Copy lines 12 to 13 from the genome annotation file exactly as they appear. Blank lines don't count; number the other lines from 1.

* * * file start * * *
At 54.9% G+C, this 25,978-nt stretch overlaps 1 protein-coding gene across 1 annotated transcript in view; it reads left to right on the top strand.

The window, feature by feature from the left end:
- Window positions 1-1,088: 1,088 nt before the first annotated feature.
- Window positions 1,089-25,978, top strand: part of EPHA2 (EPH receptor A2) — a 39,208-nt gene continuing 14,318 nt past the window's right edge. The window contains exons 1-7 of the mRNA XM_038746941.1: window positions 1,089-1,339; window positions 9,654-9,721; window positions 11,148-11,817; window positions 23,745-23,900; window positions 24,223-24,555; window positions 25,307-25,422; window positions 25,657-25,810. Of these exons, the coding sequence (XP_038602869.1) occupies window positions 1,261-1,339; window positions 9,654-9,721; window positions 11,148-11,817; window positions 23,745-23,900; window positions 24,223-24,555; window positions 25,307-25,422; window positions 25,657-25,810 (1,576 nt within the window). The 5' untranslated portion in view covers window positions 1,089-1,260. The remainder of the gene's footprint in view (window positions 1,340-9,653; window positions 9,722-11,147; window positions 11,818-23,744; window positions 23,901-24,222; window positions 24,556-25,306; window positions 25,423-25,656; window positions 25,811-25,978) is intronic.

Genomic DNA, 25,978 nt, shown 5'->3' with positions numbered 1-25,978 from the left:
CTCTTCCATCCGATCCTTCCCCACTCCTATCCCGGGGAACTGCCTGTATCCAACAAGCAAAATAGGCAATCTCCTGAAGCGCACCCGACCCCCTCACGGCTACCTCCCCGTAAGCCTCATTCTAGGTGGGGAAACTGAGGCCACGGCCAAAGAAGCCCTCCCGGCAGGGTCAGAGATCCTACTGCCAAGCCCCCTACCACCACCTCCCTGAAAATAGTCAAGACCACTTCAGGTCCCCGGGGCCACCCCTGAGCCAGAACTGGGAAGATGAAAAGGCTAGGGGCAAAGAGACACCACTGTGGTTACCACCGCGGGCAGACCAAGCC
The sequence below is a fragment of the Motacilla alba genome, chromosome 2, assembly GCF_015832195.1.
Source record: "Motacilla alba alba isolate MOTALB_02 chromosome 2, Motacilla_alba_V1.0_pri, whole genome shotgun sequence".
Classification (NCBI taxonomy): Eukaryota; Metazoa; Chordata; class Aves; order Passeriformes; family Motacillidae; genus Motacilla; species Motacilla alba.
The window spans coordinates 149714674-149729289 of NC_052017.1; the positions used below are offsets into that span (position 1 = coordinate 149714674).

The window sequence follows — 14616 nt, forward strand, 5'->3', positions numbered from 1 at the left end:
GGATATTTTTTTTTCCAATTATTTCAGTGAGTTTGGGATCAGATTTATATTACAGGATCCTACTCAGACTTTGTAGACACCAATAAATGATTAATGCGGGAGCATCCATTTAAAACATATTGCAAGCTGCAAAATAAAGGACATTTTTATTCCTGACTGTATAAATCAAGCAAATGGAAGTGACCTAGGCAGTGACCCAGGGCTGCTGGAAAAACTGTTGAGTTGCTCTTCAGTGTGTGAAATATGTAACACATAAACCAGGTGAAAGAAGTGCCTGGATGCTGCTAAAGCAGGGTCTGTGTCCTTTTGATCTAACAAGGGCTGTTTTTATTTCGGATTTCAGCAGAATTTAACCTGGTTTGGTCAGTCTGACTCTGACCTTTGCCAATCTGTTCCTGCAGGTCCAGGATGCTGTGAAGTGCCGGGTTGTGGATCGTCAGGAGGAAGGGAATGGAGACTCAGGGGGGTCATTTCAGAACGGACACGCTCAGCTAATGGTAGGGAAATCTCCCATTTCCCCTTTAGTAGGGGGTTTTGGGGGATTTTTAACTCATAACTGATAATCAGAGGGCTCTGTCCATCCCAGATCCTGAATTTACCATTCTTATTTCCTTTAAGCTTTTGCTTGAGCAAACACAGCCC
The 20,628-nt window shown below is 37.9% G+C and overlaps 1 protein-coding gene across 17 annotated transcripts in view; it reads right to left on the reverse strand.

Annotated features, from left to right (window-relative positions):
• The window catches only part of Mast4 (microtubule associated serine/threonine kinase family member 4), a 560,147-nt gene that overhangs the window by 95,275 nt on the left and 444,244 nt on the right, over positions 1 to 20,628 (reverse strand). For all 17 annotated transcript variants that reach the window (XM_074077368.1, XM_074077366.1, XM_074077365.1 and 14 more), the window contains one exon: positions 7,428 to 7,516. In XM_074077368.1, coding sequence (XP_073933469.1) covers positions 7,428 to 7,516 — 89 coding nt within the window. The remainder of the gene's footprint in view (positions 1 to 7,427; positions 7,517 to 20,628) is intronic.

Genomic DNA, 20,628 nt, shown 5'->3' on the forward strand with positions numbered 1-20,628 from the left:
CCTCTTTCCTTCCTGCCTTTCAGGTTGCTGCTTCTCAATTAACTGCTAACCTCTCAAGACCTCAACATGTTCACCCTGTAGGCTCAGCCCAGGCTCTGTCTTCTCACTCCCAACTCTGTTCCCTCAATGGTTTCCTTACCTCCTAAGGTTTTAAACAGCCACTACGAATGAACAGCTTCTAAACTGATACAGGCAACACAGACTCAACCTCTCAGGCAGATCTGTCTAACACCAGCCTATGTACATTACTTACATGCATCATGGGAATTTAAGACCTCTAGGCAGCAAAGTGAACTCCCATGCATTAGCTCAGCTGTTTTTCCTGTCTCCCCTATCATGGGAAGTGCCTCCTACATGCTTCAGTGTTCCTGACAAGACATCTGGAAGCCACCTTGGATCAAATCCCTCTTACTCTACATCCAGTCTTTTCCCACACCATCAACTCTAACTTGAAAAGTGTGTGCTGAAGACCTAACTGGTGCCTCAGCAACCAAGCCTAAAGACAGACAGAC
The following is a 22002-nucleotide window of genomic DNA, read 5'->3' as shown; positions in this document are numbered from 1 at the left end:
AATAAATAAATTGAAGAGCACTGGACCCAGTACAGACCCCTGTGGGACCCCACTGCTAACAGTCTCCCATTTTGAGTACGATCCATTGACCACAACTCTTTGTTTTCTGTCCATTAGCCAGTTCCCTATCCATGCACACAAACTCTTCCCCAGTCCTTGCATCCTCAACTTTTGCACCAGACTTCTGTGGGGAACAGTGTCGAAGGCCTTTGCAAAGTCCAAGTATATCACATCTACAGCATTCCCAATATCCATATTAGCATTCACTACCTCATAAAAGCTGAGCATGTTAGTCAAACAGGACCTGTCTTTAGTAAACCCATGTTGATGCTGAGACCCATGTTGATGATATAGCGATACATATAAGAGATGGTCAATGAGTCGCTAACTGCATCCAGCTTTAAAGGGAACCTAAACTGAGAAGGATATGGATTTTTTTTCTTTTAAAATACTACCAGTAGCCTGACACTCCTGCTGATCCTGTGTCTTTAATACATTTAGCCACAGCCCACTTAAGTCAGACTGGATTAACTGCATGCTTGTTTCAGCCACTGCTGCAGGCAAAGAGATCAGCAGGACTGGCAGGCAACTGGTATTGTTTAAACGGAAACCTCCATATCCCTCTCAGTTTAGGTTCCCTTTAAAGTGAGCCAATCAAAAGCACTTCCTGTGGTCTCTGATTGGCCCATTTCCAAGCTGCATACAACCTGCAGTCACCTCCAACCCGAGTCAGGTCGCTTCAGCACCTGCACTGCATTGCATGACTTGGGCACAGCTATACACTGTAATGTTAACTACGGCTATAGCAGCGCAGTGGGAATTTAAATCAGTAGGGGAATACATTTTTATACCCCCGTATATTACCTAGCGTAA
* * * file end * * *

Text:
GGATATTTTTTTTTCCAATTATTTCAGTGAGTTTGGGATCAGATTTATATTACAGGATCCTACTCAGACTTTGTAGACACCAATAAATGATTAATGCGGGAGCATCCATTTAAAACATATTGCAAGCTGCAAAATAAAGGACATTTTTATTCCTGACTGTATAAATCAAGCAAATGGAAGTGACCTAGGCAGTGACCCAGGGCTGCTGGAAAAACTGTTGAGTTGCTCTTCAGTGTGTGAAATATGTAACACATAAACCAGGTGAAAGAAGTGCCTGGATGCTGCTAAAGCAGGGTCTGTGTCCTTTTGATCTAACAAGGGCTGTTTTTATTTCGGATTTCAGCAGAATTTAACCTGGTTTGGTCAGTCTGACTCTGACCTTTGCCAATCTGTTCCTGCAGGTCCAGGATGCTGTGAAGTGCCGGGTTGTGGATCGTCAGGAGGAAGGGAATGGAGACTCAGGGGGGTCATTTCAGAACGGACACGCTCAGCTAATGGTAGGGAAATCTCCCATTTCCCCTTTAGTAGGGGGTTTTGGGGGATTTTTAACTCATAACTGATAATCAGAGGGCTCTGTCCATCCCAGATCCTGAATTTACCATTCTTATTTCCTTTAAGCTTTTGCTTGAGCAAACACAGCCC
The 20,628-nt window shown below is 37.9% G+C and overlaps 1 protein-coding gene across 17 annotated transcripts in view; it reads right to left on the reverse strand.